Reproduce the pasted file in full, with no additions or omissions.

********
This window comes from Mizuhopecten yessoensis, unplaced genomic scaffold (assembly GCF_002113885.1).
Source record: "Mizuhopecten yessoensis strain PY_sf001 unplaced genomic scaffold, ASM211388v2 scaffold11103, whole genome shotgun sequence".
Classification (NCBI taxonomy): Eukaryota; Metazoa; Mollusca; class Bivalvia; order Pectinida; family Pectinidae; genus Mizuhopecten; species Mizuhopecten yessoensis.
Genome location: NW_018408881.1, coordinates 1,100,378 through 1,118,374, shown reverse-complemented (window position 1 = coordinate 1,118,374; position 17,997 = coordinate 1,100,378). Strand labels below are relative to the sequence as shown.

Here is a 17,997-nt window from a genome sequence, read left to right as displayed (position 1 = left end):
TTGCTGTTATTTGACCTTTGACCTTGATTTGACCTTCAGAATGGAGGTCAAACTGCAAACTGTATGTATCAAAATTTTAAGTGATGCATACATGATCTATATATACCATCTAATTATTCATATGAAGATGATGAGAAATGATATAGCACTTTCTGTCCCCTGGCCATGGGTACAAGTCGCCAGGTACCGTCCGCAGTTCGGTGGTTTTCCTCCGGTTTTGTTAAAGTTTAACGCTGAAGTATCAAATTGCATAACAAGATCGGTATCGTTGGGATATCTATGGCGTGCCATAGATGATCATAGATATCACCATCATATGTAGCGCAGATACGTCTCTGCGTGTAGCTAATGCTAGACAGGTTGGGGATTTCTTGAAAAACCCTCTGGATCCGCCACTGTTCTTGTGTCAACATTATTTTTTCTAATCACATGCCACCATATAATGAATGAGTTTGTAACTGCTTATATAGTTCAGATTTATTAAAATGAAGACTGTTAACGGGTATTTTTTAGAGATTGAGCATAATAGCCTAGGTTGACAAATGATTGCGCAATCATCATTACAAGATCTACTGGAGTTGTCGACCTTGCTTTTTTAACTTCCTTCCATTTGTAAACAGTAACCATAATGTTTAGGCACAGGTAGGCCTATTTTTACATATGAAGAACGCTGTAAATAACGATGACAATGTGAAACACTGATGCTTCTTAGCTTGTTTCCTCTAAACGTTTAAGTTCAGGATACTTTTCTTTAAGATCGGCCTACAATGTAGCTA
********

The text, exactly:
This window comes from Mizuhopecten yessoensis, unplaced genomic scaffold (assembly GCF_002113885.1).
Source record: "Mizuhopecten yessoensis strain PY_sf001 unplaced genomic scaffold, ASM211388v2 scaffold11103, whole genome shotgun sequence".
Classification (NCBI taxonomy): Eukaryota; Metazoa; Mollusca; class Bivalvia; order Pectinida; family Pectinidae; genus Mizuhopecten; species Mizuhopecten yessoensis.
Genome location: NW_018408881.1, coordinates 1,100,378 through 1,118,374, shown reverse-complemented (window position 1 = coordinate 1,118,374; position 17,997 = coordinate 1,100,378). Strand labels below are relative to the sequence as shown.

Here is a 17,997-nt window from a genome sequence, read left to right as displayed (position 1 = left end):
TTGCTGTTATTTGACCTTTGACCTTGATTTGACCTTCAGAATGGAGGTCAAACTGCAAACTGTATGTATCAAAATTTTAAGTGATGCATACATGATCTATATATACCATCTAATTATTCATATGAAGATGATGAGAAATGATATAGCACTTTCTGTCCCCTGGCCATGGGTACAAGTCGCCAGGTACCGTCCGCAGTTCGGTGGTTTTCCTCCGGTTTTGTTAAAGTTTAACGCTGAAGTATCAAATTGCATAACAAGATCGGTATCGTTGGGATATCTATGGCGTGCCATAGATGATCATAGATATCACCATCATATGTAGCGCAGATACGTCTCTGCGTGTAGCTAATGCTAGACAGGTTGGGGATTTCTTGAAAAACCCTCTGGATCCGCCACTGTTCTTGTGTCAACATTATTTTTTCTAATCACATGCCACCATATAATGAATGAGTTTGTAACTGCTTATATAGTTCAGATTTATTAAAATGAAGACTGTTAACGGGTATTTTTTAGAGATTGAGCATAATAGCCTAGGTTGACAAATGATTGCGCAATCATCATTACAAGATCTACTGGAGTTGTCGACCTTGCTTTTTTAACTTCCTTCCATTTGTAAACAGTAACCATAATGTTTAGGCACAGGTAGGCCTATTTTTACATATGAAGAACGCTGTAAATAACGATGACAATGTGAAACACTGATGCTTCTTAGCTTGTTTCCTCTAAACGTTTAAGTTCAGGATACTTTTCTTTAAGATCGGCCTACAATGTAGCTA